Click. Click. Gear shift. Gear shift.
Entering Seattle City Limits.
It was 2:59AM.
Inside a 1995 Mitsubishi Eclipse, a passenger was staring out at the steel and asphalt of I-5 glimmering with the remainder of what had been torrential rain. Often, this section was snarled with traffic, but the streets were empty, and the night was growing no younger—they were not so young themselves, certainly not young enough to drive with such fearlessness, he nearly 30 and she 25, the best of friends, with few responsibilities and plenty of time, it would seem.
Gunmetal melts to red in the near distance—the shimmer of rain caught the lights of brakes, and if one could listen to each car perhaps there would be a collective “Ugh, why?? It’s 3AM!” She said it too, for they had been unlucky enough to find themselves parked on the University Bridge, which at least has a stunning view of the city from pole position in this more-boring imitation of a race track starting lineup.
Click. Click. Sparks, and a brief glow.
The incense of a clove cigarette drifts sweetly out the window into the night.
It is 3:07AM.
“I can see the apartment from here,” said she, pointing.
“Too bad. We live on the bridge now. We’re never going to get out of traffic.” He ran a hand through his hair.
“They died the way they lived. Stuck on the bridge for no reason.” She exhaled the smoke through the window, watching the wispy grey embrace the greater charcoal of the sky.
Klaxon. Static. BZZZZZZT. “MOVE IT ALONG!”
A sleepy, rain-dotted police cruiser’s light bar flashed as its associated cop blared its siren to life and waved them through. She had leaned out the window to take a photograph of the night sky, but been cut short by the end of their unexpected sojourn upon the high bridge that carried I-5 south into the city center. They had begun to reopen the bridge, one car at a time, with no explanation given as to why traffic had been stopped. It did not matter, The Mitsubishi Eclipse, urged forward by its impatient driver and passenger, left the others behind, and the lurid light of brake lamps gave way to sodium streetlight and sudden darkness under the Roanoke underpass, where suddenly time stopped.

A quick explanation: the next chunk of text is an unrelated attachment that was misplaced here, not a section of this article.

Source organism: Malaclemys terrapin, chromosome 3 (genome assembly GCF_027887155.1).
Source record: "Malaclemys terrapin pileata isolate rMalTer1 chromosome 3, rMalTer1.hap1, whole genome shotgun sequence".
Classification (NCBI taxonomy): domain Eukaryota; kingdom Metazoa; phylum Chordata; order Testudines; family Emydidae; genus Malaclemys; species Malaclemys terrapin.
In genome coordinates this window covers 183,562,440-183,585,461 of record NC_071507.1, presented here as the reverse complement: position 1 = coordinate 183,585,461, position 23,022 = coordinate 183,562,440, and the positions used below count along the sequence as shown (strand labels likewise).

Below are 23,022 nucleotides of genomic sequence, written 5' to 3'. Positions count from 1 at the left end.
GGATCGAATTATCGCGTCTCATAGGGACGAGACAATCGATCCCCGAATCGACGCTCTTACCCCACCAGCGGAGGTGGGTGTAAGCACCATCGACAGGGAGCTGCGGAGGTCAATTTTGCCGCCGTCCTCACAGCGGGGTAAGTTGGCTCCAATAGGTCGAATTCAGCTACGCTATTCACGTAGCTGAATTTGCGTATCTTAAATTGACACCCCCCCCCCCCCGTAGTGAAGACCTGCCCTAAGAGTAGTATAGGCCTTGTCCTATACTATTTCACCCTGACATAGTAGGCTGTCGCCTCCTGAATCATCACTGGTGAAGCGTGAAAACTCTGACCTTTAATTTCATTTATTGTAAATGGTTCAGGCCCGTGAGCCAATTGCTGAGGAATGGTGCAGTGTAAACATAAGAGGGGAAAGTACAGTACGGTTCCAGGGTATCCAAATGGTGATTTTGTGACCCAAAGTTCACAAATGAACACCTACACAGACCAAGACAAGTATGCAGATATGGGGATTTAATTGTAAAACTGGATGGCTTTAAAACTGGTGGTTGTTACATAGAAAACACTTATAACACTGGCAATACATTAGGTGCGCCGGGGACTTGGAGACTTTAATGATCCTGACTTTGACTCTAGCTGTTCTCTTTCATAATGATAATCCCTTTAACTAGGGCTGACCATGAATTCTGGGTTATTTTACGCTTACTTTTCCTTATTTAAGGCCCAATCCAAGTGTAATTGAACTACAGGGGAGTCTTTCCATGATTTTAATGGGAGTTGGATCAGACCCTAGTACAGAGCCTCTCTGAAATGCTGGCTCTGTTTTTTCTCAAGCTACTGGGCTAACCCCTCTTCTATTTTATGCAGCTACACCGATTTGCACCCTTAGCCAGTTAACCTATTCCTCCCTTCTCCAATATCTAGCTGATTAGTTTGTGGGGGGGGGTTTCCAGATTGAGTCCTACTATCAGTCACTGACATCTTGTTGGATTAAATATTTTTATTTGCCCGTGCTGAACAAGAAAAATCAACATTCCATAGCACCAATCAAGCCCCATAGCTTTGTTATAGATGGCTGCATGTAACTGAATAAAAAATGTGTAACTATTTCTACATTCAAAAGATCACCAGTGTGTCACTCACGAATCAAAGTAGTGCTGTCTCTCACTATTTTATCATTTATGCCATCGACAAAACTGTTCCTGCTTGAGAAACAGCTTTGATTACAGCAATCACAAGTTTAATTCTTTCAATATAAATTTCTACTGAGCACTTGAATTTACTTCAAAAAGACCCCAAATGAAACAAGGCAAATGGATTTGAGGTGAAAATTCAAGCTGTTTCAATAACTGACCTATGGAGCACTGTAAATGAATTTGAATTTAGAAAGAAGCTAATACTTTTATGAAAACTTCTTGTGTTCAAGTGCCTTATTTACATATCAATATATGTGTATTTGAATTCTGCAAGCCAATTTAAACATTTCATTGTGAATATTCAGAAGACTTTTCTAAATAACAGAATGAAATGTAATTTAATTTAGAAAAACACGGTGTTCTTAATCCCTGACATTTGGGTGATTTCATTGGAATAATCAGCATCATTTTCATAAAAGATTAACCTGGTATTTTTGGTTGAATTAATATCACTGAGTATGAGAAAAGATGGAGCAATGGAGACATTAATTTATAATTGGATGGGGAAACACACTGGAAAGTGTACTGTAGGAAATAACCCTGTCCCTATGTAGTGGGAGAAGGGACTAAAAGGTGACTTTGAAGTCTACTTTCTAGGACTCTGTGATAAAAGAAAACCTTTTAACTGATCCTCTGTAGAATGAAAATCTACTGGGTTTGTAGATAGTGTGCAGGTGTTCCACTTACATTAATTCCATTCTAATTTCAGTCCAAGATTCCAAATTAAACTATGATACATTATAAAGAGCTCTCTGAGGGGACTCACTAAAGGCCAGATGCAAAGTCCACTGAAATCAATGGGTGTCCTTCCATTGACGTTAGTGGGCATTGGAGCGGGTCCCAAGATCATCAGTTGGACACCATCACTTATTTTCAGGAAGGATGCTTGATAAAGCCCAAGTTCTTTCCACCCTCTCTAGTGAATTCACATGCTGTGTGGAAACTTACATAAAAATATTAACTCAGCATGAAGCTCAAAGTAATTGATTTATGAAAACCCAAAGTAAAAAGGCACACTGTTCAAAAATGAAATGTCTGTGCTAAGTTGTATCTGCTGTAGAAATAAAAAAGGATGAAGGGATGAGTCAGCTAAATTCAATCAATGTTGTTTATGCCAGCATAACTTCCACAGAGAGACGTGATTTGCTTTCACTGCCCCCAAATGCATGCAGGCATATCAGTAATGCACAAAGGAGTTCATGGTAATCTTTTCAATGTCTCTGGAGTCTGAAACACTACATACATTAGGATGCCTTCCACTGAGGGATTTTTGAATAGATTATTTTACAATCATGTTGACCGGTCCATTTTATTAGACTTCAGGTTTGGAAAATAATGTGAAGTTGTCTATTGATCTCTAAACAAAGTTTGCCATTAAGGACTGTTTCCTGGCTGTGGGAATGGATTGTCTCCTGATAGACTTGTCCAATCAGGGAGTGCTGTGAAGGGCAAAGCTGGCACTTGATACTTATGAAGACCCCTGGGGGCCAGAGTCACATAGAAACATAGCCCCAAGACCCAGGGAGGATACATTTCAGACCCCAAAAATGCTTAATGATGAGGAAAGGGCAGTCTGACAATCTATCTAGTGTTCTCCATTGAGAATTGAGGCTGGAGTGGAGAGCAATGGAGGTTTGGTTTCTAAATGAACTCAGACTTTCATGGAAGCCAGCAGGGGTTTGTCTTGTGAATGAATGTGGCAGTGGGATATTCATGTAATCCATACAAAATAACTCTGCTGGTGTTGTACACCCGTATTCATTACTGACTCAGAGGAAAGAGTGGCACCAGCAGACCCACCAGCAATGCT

It was 4:01AM.
Click. Click. The track ended and eternity began.
Ink-dark rainwater, unshimmering and unlovely, lay in wait there, and by its leave were the tires sundered from the grip of asphalt. Gone was the hum of the road, and after a split second eternity, angular momentum took care of the rest—thrice it spun the surprising lightness the Eclipse across all the lanes—of traffic, had there been any—of the still-empty fore-dawn freeway. The crush of metal and concrete never broke the silence, for though the nose of the car comes into contact with the concrete retaining wall, it is with an almost comical, gentle “bonk.” No more force than a high-five or a fist bump. Astonished, they stared at each other. The track changed. Traffic approached.
Click. Click. He restarted the engine, and shifted.
It was 4:03AM.
And all was well.
Written by: Kristin Wenzel
Writer, artist, Tolkien scholar, world traveler, updog enthusiast, amateur karaoke idol—your local art-weirdo and brunch-loving, fun-having extrovert.
Art title: BART Train of Sardines
Art by: Bianca Joy Catolos
Bianca Joy Catolos is a graphic designer based in the Bay Area with a passion for drawing and illustration. She illustrates to document memories, stories, and assets of life in a quirky, abstract and colorful way to share and commentate how she sees people and world. Bianca is a digital artist with a traditional background in painting and often mixes the two to create endless worlds and scenes to fuel the imagination.